PHILIP. Sh! The result was that the gum architect made considerable
difficulties about accepting our invitation to lunch, although I doubt
if he has had anything but tea and bread and butter for a fortnight
past. Now my knowledge of human nature leads me to believe that we had a
father, and that you probably know who he was.

MRS. CLANDON (her agitation returning). Stop, Phil. Your father is
nothing to you, nor to me (vehemently). That is enough. (The twins are
silenced, but not satisfied. Their faces fall. But Gloria, who has been
following the altercation attentively, suddenly intervenes.)

GLORIA (advancing). Mother: we have a right to know.

MRS. CLANDON (rising and facing her). Gloria! "We!" Who is "we"?

GLORIA (steadfastly). We three. (Her tone is unmistakable: she is
pitting her strength against her mother for the first time. The twins
instantly go over to the enemy.)

MRS. CLANDON (wounded). In your mouth "we" used to mean you and I,

PHILIP (rising decisively and putting away the stool). We're hurting
you: let's drop it. We didn't think you'd mind. I don't want to know.

DOLLY (coming off the table). I'm sure I don't. Oh, don't look like
that, mamma. (She looks angrily at Gloria.)

MRS. CLANDON (touching her eyes hastily with her handkerchief and
sitting down again). Thank you, my dear. Thanks, Phil.

GLORIA (inexorably). We have a right to know, mother.

MRS. CLANDON (indignantly). Ah! You insist.

GLORIA. Do you intend that we shall never know?

DOLLY. Oh, Gloria, don't. It's barbarous.

GLORIA (with quiet scorn). What is the use of being weak? You see
what has happened with this gentleman here, mother. The same thing has
happened to me.

MRS. CLANDON } (all { What do you mean?

DOLLY } together). { Oh, tell us.

PHILIP } { What happened to you?

GLORIA. Oh, nothing of any consequence. (She turns away from them and
goes up to the easy chair at the fireplace, where she sits down, almost
with her back to them. As they wait expectantly, she adds, over her
shoulder, with studied indifference.) On board the steamer the first
officer did me the honor to propose to me.

DOLLY. No, it was to me.

MRS. CLANDON. The first officer! Are you serious, Gloria? What did you
say to him? (correcting herself) Excuse me: I have no right to ask that.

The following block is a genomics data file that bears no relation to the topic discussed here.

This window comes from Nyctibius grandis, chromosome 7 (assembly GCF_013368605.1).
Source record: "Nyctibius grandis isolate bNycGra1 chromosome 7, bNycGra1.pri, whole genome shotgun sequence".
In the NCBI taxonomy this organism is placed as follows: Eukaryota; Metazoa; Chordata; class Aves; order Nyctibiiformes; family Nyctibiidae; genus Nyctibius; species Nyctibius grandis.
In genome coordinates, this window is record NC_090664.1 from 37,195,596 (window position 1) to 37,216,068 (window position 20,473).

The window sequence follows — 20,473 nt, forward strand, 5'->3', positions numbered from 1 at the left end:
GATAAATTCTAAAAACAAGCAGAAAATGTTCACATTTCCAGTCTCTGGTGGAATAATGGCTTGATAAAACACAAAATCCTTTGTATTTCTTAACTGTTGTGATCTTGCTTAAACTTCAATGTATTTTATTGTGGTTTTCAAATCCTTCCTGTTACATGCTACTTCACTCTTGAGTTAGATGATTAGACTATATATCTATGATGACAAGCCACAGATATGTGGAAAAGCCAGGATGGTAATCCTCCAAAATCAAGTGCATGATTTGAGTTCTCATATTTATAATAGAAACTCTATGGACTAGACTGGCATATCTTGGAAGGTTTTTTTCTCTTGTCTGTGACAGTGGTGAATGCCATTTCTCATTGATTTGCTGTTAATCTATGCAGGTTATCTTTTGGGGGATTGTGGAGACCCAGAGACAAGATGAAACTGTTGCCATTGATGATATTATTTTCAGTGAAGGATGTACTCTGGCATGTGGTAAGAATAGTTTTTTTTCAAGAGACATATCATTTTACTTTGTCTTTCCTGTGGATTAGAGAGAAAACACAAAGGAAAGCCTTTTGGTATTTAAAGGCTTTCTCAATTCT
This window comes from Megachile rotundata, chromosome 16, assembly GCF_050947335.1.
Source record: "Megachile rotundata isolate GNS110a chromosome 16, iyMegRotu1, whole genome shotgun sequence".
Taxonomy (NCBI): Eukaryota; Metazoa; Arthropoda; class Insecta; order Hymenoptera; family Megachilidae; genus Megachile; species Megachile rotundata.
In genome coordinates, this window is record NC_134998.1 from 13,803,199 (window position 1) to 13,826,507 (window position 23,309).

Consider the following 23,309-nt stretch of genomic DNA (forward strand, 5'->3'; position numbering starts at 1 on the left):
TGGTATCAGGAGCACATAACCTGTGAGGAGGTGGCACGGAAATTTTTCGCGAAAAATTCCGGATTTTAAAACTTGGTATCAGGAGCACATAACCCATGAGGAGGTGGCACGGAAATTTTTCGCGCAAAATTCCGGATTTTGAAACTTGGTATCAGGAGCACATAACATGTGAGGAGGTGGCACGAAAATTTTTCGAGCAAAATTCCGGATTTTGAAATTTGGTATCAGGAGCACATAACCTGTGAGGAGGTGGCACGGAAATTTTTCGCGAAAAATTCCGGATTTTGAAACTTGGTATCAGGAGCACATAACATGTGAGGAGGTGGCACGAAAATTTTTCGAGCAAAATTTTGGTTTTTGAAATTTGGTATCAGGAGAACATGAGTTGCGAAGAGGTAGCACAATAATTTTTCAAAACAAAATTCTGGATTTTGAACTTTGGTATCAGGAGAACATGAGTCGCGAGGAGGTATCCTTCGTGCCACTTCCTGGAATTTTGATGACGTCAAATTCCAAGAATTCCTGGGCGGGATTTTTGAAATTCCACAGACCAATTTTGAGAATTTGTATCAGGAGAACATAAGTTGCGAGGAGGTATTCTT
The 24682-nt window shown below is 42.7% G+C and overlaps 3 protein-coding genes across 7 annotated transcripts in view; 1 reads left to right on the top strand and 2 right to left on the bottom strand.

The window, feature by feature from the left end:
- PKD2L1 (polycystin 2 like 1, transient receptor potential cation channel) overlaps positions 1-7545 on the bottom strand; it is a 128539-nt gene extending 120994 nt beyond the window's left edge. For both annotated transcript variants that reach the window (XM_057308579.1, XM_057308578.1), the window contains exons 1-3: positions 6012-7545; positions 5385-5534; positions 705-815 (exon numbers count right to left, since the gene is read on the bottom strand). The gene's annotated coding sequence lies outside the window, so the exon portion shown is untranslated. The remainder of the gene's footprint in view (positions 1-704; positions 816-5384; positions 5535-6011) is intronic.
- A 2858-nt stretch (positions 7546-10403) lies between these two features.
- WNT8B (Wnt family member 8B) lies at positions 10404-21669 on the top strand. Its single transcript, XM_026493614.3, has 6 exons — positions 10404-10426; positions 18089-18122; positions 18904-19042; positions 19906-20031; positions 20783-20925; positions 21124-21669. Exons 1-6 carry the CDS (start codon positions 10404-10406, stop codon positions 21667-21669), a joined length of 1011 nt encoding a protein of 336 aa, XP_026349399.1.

GLORIA. The answer is pretty obvious. A woman who does not know who her
father was cannot accept such an offer.

MRS. CLANDON. Surely you did not want to accept it?

GLORIA (turning a little and raising her voice). No; but suppose I had
wanted to!

PHILIP. Did that difficulty strike you, Dolly?

DOLLY. No, I accepted him.

GLORIA } (all crying { Accepted him!

MRS. CLANDON } out { Dolly!

PHILIP } together) { Oh, I say!

DOLLY (naively). He did look such a fool!

MRS. CLANDON. But why did you do such a thing, Dolly?

DOLLY. For fun, I suppose. He had to measure my finger for a ring. You'd
have done the same thing yourself.

MRS. CLANDON. No, Dolly, I would not. As a matter of fact the first
officer did propose to me; and I told him to keep that sort of thing for
women were young enough to be amused by it. He appears to have acted on
my advice. (She rises and goes to the hearth.) Gloria: I am sorry you
think me weak; but I cannot tell you what you want. You are all too

PHILIP. This is rather a startling departure from Twentieth Century

DOLLY (quoting). "Answer all your children's questions, and answer them
truthfully, as soon as they are old enough to ask them." See Twentieth
Century Motherhood -

PHILIP. Page one -

DOLLY. Chapter one -

PHILIP. Sentence one.

MRS. CLANDON. My dears: I did not say that you were too young to know.
I said you were too young to be taken into my confidence. You are very
bright children, all of you; but I am glad for your sakes that you are
still very inexperienced and consequently very unsympathetic. There are
some experiences of mine that I cannot bear to speak of except to those
who have gone through what I have gone through. I hope you will never
be qualified for such confidences. But I will take care that you shall
learn all you want to know. Will that satisfy you?

PHILIP. Another grievance, Dolly.

DOLLY. We're not sympathetic.

GLORIA (leaning forward in her chair and looking earnestly up at her
mother). Mother: I did not mean to be unsympathetic.

MRS. CLANDON (affectionately). Of course not, dear. Do you think I don't

GLORIA (rising). But, mother -

MRS. CLANDON (drawing back a little). Yes?

GLORIA (obstinately). It is nonsense to tell us that our father is
nothing to us.

MRS. CLANDON (provoked to sudden resolution). Do you remember your

GLORIA (meditatively, as if the recollection were a tender one). I am
not quite sure. I think so.

MRS. CLANDON (grimly). You are not sure?


MRS. CLANDON (with quiet force). Gloria: if I had ever struck you -
(Gloria recoils: Philip and Dolly are disagreeably shocked; all